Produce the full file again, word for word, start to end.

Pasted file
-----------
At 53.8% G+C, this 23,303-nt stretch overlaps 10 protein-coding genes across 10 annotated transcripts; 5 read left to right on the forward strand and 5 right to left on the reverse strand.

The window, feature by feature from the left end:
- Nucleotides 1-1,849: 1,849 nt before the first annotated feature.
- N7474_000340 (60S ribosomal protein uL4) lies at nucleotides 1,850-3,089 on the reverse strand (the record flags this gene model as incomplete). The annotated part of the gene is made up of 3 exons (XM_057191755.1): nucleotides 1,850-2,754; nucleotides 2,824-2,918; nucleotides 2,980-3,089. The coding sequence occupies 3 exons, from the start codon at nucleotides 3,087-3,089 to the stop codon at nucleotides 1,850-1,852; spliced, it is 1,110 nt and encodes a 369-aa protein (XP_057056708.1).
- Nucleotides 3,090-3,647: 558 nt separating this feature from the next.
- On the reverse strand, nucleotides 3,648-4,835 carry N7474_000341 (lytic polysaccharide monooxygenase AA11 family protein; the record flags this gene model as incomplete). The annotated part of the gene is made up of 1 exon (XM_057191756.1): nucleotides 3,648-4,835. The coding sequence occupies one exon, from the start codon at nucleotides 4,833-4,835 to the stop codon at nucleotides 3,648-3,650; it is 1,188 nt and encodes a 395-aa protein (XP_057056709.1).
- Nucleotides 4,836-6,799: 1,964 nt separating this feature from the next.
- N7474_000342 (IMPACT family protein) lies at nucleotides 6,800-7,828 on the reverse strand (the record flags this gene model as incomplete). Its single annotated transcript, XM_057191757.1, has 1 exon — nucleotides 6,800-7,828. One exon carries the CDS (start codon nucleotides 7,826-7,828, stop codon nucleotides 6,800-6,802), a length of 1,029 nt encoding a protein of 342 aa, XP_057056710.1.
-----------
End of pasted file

At 53.8% G+C, this 23,303-nt stretch overlaps 10 protein-coding genes across 10 annotated transcripts; 5 read left to right on the forward strand and 5 right to left on the reverse strand.

The window, feature by feature from the left end:
- Nucleotides 1-1,849: 1,849 nt before the first annotated feature.
- N7474_000340 (60S ribosomal protein uL4) lies at nucleotides 1,850-3,089 on the reverse strand (the record flags this gene model as incomplete). The annotated part of the gene is made up of 3 exons (XM_057191755.1): nucleotides 1,850-2,754; nucleotides 2,824-2,918; nucleotides 2,980-3,089. The coding sequence occupies 3 exons, from the start codon at nucleotides 3,087-3,089 to the stop codon at nucleotides 1,850-1,852; spliced, it is 1,110 nt and encodes a 369-aa protein (XP_057056708.1).
- Nucleotides 3,090-3,647: 558 nt separating this feature from the next.
- On the reverse strand, nucleotides 3,648-4,835 carry N7474_000341 (lytic polysaccharide monooxygenase AA11 family protein; the record flags this gene model as incomplete). The annotated part of the gene is made up of 1 exon (XM_057191756.1): nucleotides 3,648-4,835. The coding sequence occupies one exon, from the start codon at nucleotides 4,833-4,835 to the stop codon at nucleotides 3,648-3,650; it is 1,188 nt and encodes a 395-aa protein (XP_057056709.1).
- Nucleotides 4,836-6,799: 1,964 nt separating this feature from the next.
- N7474_000342 (IMPACT family protein) lies at nucleotides 6,800-7,828 on the reverse strand (the record flags this gene model as incomplete). Its single annotated transcript, XM_057191757.1, has 1 exon — nucleotides 6,800-7,828. One exon carries the CDS (start codon nucleotides 7,826-7,828, stop codon nucleotides 6,800-6,802), a length of 1,029 nt encoding a protein of 342 aa, XP_057056710.1.